If open access is granted to third parties, new applications can be offered on top of the original ones. Other services could include, for example, the insertion of a cost-effective power source not available at the beginning. Over the years, it is likely that technological improvements in that domain, such as energy harvesting, will significantly alter the cost equation.

Of course, IoT devices will become a formidable source of data, which could be made available to all kinds of information-centered companies. Submarkets could take off, consisting of data collectors, brokers, scientists, and other providers who are expert in big data analytics, data storage, and cloud computing with offerings markedly different from the product's primary purpose.

IoT devices will transform into new marketing touchpoints. Why waste time in querying customers with fleeting memories and emotions when direct access can be provided to "objective things" that relentless record a vast number of data points? Businesses might use intelligent devices to relay promotions and other benefits to customers. Context-aware marketing will rest on IoT technologies.

One can very well imagine security companies proposing novel data protection solutions by plugging in some type of security interface not originally included in the smart device.

And quite naturally, regulatory, consulting, educational, and training services can be expected to be developed to enable and grow the whole ecosystem.

Looking ahead
The Internet of Things is about to shatter the boundaries of the past. At the root of the paradigmatic transformation are everyday objects that can potentially be identified and become communication actors on par with humans. A wide range of things, which heretofore were not "in play," are now in. Much like cars, computers, phones, and planes (to name a few) have induced giant complementary and supporting industries, IoT will also give rise to a host of critical activities whose outline we can barely, if at all, discern today.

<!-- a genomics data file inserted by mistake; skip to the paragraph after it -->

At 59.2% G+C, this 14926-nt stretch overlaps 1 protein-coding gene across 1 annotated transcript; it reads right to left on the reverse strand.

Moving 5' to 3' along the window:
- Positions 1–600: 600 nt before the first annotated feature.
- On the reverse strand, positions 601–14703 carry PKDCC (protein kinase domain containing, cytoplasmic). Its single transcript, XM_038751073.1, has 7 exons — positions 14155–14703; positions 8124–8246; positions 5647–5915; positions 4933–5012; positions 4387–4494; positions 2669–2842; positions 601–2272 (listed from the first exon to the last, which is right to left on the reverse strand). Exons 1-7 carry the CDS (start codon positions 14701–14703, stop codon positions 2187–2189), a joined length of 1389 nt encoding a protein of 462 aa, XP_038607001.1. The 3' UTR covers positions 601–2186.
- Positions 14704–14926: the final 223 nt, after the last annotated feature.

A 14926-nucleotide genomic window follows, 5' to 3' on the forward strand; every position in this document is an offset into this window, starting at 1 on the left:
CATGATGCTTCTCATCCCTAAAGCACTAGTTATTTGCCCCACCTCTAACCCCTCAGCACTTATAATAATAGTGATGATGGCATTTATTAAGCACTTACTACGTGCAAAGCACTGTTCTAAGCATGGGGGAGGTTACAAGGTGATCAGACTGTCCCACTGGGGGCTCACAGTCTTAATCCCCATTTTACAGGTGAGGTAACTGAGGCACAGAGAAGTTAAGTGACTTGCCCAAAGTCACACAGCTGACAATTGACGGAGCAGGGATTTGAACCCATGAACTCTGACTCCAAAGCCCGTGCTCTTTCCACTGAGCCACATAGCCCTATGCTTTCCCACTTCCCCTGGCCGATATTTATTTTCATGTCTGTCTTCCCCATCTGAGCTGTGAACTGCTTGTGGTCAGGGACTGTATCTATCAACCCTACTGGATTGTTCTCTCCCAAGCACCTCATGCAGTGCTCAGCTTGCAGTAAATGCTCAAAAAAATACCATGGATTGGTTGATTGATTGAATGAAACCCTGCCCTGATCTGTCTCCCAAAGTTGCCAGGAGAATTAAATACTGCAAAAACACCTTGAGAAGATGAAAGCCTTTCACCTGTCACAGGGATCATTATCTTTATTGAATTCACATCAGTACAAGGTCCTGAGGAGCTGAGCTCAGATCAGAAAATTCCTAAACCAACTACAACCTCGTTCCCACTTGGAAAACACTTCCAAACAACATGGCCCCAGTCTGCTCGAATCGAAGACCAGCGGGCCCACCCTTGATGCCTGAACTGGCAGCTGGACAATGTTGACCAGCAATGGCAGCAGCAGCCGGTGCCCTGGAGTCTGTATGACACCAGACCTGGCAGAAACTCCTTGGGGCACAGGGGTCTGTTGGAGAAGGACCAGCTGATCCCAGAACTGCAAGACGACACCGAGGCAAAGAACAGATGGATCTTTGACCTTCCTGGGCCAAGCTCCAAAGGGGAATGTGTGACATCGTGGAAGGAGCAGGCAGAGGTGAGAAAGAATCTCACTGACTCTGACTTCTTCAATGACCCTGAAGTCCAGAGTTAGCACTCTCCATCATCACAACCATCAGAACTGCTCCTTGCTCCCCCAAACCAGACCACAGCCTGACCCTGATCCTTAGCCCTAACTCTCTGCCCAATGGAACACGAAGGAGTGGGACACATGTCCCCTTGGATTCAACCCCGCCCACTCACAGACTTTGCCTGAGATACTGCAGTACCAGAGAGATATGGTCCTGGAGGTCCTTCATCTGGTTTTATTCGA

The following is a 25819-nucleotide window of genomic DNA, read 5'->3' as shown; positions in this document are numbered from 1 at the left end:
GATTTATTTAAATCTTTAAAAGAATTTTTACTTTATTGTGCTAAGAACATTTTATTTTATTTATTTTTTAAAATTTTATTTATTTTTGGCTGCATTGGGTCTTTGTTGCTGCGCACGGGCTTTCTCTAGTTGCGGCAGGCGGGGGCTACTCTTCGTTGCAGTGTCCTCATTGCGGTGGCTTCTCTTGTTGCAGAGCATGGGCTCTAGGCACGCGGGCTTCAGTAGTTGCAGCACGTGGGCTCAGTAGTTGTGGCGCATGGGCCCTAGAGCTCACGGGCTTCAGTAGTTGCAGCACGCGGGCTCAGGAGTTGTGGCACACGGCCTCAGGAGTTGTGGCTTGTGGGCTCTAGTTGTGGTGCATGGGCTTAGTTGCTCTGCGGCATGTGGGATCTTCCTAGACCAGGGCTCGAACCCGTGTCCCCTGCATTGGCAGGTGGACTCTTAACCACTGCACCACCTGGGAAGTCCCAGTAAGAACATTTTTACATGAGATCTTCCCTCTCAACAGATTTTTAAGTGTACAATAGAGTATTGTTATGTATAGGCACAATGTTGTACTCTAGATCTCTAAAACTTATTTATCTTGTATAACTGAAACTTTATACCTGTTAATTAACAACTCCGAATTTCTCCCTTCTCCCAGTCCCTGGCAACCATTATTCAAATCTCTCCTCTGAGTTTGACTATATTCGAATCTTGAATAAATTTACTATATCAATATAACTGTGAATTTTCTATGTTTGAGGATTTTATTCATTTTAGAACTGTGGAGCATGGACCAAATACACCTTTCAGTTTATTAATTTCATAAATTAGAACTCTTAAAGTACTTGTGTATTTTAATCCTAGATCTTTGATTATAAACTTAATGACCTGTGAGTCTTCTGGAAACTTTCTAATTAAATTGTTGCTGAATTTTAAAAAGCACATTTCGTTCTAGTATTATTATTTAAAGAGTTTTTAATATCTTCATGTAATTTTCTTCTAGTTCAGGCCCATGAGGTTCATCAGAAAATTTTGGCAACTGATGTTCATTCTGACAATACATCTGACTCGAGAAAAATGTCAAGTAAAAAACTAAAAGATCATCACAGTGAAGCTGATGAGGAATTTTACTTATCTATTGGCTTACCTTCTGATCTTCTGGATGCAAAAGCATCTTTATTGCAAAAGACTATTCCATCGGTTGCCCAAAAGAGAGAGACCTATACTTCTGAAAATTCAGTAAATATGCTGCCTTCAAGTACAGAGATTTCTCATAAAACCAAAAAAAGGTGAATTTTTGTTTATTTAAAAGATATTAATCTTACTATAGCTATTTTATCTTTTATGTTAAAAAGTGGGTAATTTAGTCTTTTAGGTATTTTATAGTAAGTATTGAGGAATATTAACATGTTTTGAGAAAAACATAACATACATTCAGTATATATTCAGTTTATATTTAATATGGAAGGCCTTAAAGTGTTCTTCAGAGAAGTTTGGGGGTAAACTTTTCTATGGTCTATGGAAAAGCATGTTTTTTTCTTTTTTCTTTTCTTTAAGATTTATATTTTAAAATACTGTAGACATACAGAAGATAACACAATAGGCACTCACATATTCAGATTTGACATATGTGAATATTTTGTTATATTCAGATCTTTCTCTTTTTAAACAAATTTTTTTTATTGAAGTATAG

Interoperability standards are indispensable for this vision to come to fruition and new associated industries to flourish. At the same time, manufacturing needs to be forward-looking to allow the enablement of future capabilities yet to be conceived. The strategic importance of the design, form factor, and software content cannot be overstated.

While IoT is wasting no time in ushering in the era of software-defined-anything, it is nevertheless going to take time for things of all shape to be effectively "brought on board." Both technological and societal hurdles, such as security and privacy, must still be overcome. However, they eventually will be, as IoT fuses with the Internet of People to become an "Internet of Everything" that propels innovation and economic growth.

— Alain Louchez, Managing Director of the Center for the Development and Application of Internet of Things Technologies (CDAIT), Georgia Institute of Technology

(6)  | 
Comment  | 
Print  | 
Newest First  |  Oldest First  |  Threaded View
nasimson
50%
50%
nasimson,
User Rank: Light Sabre
2/23/2014 | 9:57:12 AM
make or break
> The lifetime of the IoT device might outlast the existence of the initial
> manufacturing company. As a result, it would make sense that maintenance
> contracts (including patching, repairs, upgrades and any type of service routinely
> provided in a warranty) could be bought from third parties not necessarily tied to
> the manufacturer.

Thats such an insightful piece of advice. I am working on a few M2M projects and this one caution can be make or break in the projects.
mendyk
50%
50%
mendyk,
User Rank: Light Sabre
12/17/2013 | 9:43:45 AM
Re: The other side of the coin
Every major innovation brings with it fundamental changes in the way we humans live. Every power failure is a stark reminder of that. We no longer have to draw water from a well and transport it on foot to our homes, entertain ourselves by playing a harmonica or singing a capella, or churn our own butter. So as much as I want to resist the digitalization of the real world, I know that resistance is futile. But to your point, the IoT will not be immune to problems/mischief/acts of digital terrorism, and there's no way to make it 100% safe and reliable.
Phil_Britt
50%